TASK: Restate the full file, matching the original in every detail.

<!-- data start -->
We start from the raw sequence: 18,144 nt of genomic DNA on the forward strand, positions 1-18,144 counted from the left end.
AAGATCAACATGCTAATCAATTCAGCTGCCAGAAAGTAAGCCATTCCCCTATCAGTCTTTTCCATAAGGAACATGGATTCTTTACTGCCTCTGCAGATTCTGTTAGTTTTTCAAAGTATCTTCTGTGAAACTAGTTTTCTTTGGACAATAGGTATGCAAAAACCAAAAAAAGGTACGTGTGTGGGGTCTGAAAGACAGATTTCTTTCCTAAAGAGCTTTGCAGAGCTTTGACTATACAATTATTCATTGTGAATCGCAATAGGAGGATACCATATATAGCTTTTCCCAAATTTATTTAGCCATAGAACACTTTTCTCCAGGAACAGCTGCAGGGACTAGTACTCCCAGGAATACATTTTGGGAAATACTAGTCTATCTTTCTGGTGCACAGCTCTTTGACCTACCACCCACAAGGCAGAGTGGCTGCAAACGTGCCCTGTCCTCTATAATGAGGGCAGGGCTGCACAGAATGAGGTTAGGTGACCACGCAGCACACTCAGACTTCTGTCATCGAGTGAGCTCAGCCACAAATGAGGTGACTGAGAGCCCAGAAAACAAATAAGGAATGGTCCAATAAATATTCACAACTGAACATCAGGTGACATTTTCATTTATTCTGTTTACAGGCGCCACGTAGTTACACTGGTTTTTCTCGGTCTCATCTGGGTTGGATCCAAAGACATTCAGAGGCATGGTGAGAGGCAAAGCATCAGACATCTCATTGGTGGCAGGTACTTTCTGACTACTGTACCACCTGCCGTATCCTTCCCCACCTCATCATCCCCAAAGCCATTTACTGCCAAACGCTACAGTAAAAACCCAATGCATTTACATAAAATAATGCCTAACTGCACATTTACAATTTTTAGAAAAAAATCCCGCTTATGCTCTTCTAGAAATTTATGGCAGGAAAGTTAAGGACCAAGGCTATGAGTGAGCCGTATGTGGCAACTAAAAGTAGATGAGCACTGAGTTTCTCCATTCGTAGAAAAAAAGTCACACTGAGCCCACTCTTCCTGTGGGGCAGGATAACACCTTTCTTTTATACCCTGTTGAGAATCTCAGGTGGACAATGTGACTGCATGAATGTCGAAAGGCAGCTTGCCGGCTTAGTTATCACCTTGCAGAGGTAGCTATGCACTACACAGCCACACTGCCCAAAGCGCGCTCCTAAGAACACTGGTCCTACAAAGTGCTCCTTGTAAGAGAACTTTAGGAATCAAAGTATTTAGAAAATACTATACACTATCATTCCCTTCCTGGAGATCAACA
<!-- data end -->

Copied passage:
We start from the raw sequence: 18,144 nt of genomic DNA on the forward strand, positions 1-18,144 counted from the left end.
AAGATCAACATGCTAATCAATTCAGCTGCCAGAAAGTAAGCCATTCCCCTATCAGTCTTTTCCATAAGGAACATGGATTCTTTACTGCCTCTGCAGATTCTGTTAGTTTTTCAAAGTATCTTCTGTGAAACTAGTTTTCTTTGGACAATAGGTATGCAAAAACCAAAAAAAGGTACGTGTGTGGGGTCTGAAAGACAGATTTCTTTCCTAAAGAGCTTTGCAGAGCTTTGACTATACAATTATTCATTGTGAATCGCAATAGGAGGATACCATATATAGCTTTTCCCAAATTTATTTAGCCATAGAACACTTTTCTCCAGGAACAGCTGCAGGGACTAGTACTCCCAGGAATACATTTTGGGAAATACTAGTCTATCTTTCTGGTGCACAGCTCTTTGACCTACCACCCACAAGGCAGAGTGGCTGCAAACGTGCCCTGTCCTCTATAATGAGGGCAGGGCTGCACAGAATGAGGTTAGGTGACCACGCAGCACACTCAGACTTCTGTCATCGAGTGAGCTCAGCCACAAATGAGGTGACTGAGAGCCCAGAAAACAAATAAGGAATGGTCCAATAAATATTCACAACTGAACATCAGGTGACATTTTCATTTATTCTGTTTACAGGCGCCACGTAGTTACACTGGTTTTTCTCGGTCTCATCTGGGTTGGATCCAAAGACATTCAGAGGCATGGTGAGAGGCAAAGCATCAGACATCTCATTGGTGGCAGGTACTTTCTGACTACTGTACCACCTGCCGTATCCTTCCCCACCTCATCATCCCCAAAGCCATTTACTGCCAAACGCTACAGTAAAAACCCAATGCATTTACATAAAATAATGCCTAACTGCACATTTACAATTTTTAGAAAAAAATCCCGCTTATGCTCTTCTAGAAATTTATGGCAGGAAAGTTAAGGACCAAGGCTATGAGTGAGCCGTATGTGGCAACTAAAAGTAGATGAGCACTGAGTTTCTCCATTCGTAGAAAAAAAGTCACACTGAGCCCACTCTTCCTGTGGGGCAGGATAACACCTTTCTTTTATACCCTGTTGAGAATCTCAGGTGGACAATGTGACTGCATGAATGTCGAAAGGCAGCTTGCCGGCTTAGTTATCACCTTGCAGAGGTAGCTATGCACTACACAGCCACACTGCCCAAAGCGCGCTCCTAAGAACACTGGTCCTACAAAGTGCTCCTTGTAAGAGAACTTTAGGAATCAAAGTATTTAGAAAATACTATACACTATCATTCCCTTCCTGGAGATCAACA